Mark Lanegan – “Same Old Man” (Karen Dalton)
Karen Dalton (1937-1993) was a fixture in the ‘60s folk scene, earning the adulation of her peers through her world-weary vocals, her talents on the banjo or 12-stringed guitar, and her nuanced interpretations of traditional material, blues standards, and the songs of her contemporaries. While she would influence everyone from Nick Cave to Adele, Dalton remained relatively unknown during her lifetime, releasing only two albums. In 2012, Mark Lanegan (1964-2022) honored Dalton with a cover of the traditional “Same Old Man,” off her 1971 LP, In My Own Time. In contrast to the singer’s stripped-down rendition, Lanegan – who fronted the seminal band The Screaming Trees and collaborated with the likes of Isobel Campbell, Queens of the Stone Age, and Kurt Cobain – performs his version over a bed of lush instrumentation – including a mellotron, a fretless e–bow guitar, and banjos – all courtesy of musician and producer, Alain Johannes.
Angel Olsen – “Something On Your Mind” (Karen Dalton)
Among the artists that Karen Dalton influenced is singer-songwriter Angel Olsen. Olsen, who narrates Dalton’s personal journals in the 2020 documentary, Karen Dalton: In My Own Time, performs “Something on Your Mind.” Penned by Dino Valenti of Quicksilver Messenger Service, the tune originally appeared on Dalton’s 1971 album In My Own Time and has long been considered a signature song of hers. Of the poignant track, Olsen says, “‘Something On Your Mind’ is about letting yourself face something that keeps setting you back.” Accompanied only by her piano, Olsen’s moving rendition allows the song’s lyrics to take center stage.
Mary Lattimore – “Blink” (Hiroshi Yoshimura)
Japanese ambient music pioneer Hiroshi Yoshimura rose to prominence in the ‘70s, thanks to his beautifully minimal kankyō ongaku (environmental music). His acclaimed 1982 debut, Music For Nine Post Cards, was inspired by the stunning views of nature from the windows of Tokyo’s Hara Museum of Contemporary Art. Recorded at his home on a keyboard and Fender Rhodes, the album paints nine aural scenes, including “Blink,”covered here by harpist Mary Lattimore. In addition to her solo work, the classically trained musician has collaborated with Thurston Moore, Meg Baird, and Kurt Vile. Originally recorded for Aquarium Drunkard’s Lagniappe Sessions, Lattimore’s hypnotic cover of “Blink” beautifully translates to the harp.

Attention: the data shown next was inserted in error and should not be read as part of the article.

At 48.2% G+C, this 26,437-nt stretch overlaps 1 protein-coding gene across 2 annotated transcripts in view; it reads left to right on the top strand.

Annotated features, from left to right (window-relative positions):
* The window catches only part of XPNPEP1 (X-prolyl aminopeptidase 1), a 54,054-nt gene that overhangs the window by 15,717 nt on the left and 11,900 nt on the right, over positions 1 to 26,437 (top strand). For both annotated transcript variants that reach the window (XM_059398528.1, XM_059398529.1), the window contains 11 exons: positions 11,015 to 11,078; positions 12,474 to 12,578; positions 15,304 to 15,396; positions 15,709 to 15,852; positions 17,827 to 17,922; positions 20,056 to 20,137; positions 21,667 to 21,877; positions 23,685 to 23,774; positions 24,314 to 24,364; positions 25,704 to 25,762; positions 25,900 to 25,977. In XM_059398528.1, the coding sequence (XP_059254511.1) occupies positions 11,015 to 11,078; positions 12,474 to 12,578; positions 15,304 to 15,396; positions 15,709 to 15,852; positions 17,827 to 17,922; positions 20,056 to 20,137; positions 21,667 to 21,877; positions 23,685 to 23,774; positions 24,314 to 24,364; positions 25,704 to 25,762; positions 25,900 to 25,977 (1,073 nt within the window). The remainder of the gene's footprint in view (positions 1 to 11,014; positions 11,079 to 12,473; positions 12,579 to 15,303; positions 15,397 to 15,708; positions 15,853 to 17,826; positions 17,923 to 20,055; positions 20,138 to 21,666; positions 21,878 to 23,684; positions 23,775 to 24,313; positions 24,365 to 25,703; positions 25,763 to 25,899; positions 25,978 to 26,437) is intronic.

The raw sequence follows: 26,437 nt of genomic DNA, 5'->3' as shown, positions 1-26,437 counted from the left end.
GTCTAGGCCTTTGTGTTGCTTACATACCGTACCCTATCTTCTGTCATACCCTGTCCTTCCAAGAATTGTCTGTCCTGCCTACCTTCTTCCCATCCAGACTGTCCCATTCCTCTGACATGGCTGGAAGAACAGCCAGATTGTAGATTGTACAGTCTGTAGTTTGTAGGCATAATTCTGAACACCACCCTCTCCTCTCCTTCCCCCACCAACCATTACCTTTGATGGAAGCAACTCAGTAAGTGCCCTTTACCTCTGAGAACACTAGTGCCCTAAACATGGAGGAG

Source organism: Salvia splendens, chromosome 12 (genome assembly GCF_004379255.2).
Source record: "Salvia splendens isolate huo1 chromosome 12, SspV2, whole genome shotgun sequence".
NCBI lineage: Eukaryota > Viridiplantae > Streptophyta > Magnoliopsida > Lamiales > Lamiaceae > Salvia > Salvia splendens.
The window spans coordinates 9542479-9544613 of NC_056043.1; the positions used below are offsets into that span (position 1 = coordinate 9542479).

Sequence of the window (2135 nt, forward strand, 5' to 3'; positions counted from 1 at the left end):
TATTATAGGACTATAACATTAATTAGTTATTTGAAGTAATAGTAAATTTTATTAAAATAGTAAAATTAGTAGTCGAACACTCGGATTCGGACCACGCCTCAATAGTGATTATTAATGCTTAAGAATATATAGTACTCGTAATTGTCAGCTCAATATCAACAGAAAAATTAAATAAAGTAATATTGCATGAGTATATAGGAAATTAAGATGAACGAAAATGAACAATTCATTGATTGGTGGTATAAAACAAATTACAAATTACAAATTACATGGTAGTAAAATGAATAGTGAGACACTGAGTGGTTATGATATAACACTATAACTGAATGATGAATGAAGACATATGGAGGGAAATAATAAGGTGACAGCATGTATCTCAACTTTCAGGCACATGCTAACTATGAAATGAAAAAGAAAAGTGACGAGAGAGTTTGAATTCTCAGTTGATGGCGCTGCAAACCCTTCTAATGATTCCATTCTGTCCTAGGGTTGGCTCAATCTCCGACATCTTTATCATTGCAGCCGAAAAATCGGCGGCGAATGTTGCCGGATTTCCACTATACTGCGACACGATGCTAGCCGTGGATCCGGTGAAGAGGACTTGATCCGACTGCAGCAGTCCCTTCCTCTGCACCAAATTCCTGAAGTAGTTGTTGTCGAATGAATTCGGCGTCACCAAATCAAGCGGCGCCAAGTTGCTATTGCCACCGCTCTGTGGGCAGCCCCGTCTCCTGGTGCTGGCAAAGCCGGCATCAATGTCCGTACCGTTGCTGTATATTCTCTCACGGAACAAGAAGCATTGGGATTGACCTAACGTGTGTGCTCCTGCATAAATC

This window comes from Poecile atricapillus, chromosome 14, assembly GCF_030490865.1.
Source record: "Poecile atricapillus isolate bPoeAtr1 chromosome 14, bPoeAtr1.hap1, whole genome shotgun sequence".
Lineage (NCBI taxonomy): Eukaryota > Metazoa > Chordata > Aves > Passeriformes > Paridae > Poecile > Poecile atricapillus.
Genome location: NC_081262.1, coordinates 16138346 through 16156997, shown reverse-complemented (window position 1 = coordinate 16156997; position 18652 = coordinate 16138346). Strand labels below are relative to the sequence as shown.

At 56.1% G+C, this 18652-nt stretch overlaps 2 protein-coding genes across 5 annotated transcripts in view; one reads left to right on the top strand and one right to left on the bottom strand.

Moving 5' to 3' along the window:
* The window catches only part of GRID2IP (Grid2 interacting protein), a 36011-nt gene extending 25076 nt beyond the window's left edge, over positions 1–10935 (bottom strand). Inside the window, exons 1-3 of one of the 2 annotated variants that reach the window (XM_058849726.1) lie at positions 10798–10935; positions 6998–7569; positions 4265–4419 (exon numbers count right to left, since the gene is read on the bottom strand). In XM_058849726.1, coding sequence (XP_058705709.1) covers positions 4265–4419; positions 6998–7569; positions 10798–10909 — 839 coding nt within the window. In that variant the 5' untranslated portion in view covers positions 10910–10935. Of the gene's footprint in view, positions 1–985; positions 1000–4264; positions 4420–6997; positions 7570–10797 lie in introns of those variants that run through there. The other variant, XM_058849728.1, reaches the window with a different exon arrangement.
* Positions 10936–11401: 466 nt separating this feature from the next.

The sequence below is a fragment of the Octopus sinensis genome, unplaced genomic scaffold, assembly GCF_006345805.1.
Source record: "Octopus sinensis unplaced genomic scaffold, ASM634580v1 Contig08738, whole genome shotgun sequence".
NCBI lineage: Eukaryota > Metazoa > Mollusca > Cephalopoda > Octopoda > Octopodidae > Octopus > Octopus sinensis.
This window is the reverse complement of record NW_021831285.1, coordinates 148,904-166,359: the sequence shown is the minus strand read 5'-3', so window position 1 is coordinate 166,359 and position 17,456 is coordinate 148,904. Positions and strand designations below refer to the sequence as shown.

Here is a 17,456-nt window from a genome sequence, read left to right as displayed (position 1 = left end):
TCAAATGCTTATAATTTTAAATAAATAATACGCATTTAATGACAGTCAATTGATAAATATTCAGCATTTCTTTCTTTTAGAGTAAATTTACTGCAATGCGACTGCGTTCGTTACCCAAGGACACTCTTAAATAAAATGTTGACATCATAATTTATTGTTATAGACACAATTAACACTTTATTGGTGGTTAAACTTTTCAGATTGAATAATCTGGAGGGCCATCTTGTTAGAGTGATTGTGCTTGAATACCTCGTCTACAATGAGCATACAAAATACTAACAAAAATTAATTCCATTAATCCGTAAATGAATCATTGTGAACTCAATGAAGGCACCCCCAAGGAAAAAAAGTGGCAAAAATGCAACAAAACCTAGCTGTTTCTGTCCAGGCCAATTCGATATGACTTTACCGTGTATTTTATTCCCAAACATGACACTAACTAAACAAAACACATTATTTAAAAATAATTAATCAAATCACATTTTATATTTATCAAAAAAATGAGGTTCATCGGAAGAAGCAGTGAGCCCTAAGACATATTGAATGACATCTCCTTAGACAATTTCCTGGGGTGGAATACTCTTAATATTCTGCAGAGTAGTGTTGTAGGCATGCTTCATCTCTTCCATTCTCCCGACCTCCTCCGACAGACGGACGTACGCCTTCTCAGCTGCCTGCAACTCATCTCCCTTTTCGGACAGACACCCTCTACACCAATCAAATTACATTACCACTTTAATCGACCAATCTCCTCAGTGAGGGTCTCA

Acetone – “Plain As Your Eyes Can See” (Jim Sullivan)
In the late ‘60s, singer-songwriter Jim Sullivan (b. 1940) moved to Los Angeles with dreams of stardom. He hung out with Hollywood hotshots like Harry Dean Stanton, made a cameo on Easy Rider, and hired members of the legendary Wrecking Crew to perform on his 1969 debut, U.F.O. But the album, and his self-titled follow-up, failed to find an audience. Then, in 1975, he disappeared in the New Mexico desert. Over the years, amid a myriad of conspiracy theories, Sullivan’s music developed a cult following. Among his fans are fellow Angelinos Steve Hadley and Mark Lightcap, both formerly of Acetone – a supremely talented ‘90s band that, similar to Sullivan, found little success on the national scene, despite local promise. Here, the artists pay tribute to Sullivan with a languid cover of his U.F.O. track, “Plain As Your Eyes Can See.”
Steve Gunn & Bridget St. John – “Rabbit Hills” (Michael Chapman)
A central figure in Britain’s folk and progressive scenes, singer, songwriter, and guitarist Michael Chapman (1941-2021) built a prolific catalog (over 50 albums) and a broad following during his five-decade-long career. Among his early highlights is 1970’s Fully Qualified Survivor, which Hyslop calls “the quintessential Chapman LP, from its layers of beautiful acoustic guitars to its deranged vocals to its floating conga drums.” Here, Brooklyn singer-songwriter and longtime Chapman devotee Steve Gunn offers a modern take on the album’s track “Rabbit Hills,” alongside singer, songwriter, and guitarist Bridget St. John (a British folk icon in her own right).
Tracklist - Light in the Attic & Friends:
1. Charles Bradley & The Menahan Street Band - Slip Away (Rodriguez)
2. Sweet Tea - After Laughter (Comes Tears) (Wendy Rene)
3. Vashti Bunyan & Devendra Banhart - How Could You Let Me Go (Madelynn Von Ritz aka Lynn Castle)*
4. Barbara Lynn - We'll Understand (The Supreme Jubilees)*
5. BADBADNOTGOOD feat. Jonah Yano - Key To Love Is Understanding (Majestics)
1. Iggy Pop & Zig Zags - If I'm In Luck I Might Get Picked Up (Betty Davis)
2. Mozart Estate - Low Life (Public Image Limited)*
3. Leslie Winer & Maxwell Sterling - Once I Was (Tim Buckley)
4. Ethan & Maya Hawke - We Don't Run (Willie Nelson)*
5. Gold Leaves - Won't You Tell Your Dreams (Lee Hazlewood)
6. Swamp Dogg, John C. Reilly, Jenny Lewis & Tim Heidecker - The Kneeling Drunkard's Plea (The Louvin Brothers)*
1. Silas Short - You've Become A Habit (Leo Nocentelli)*
2. Mac DeMarco - Honey Moon (Haruomi Hosono)
3. Cameron Bethany - Send It On (D'Angelo)*
4. Roedelius - Le Chant des Fauves (Tinariwen)*
1. Mark Lanegan - Same Old Man (Karen Dalton)
2. Angel Olsen - Something On Your Mind (Karen Dalton)
3. Mary Lattimore - Blink (Hiroshi Yoshimura)*
4. Acetone - Plain As Your Eyes Can See (Jim Sullivan)*
5. Steve Gunn & Bridget St. John - Rabbit Hills (Michael Chapman)*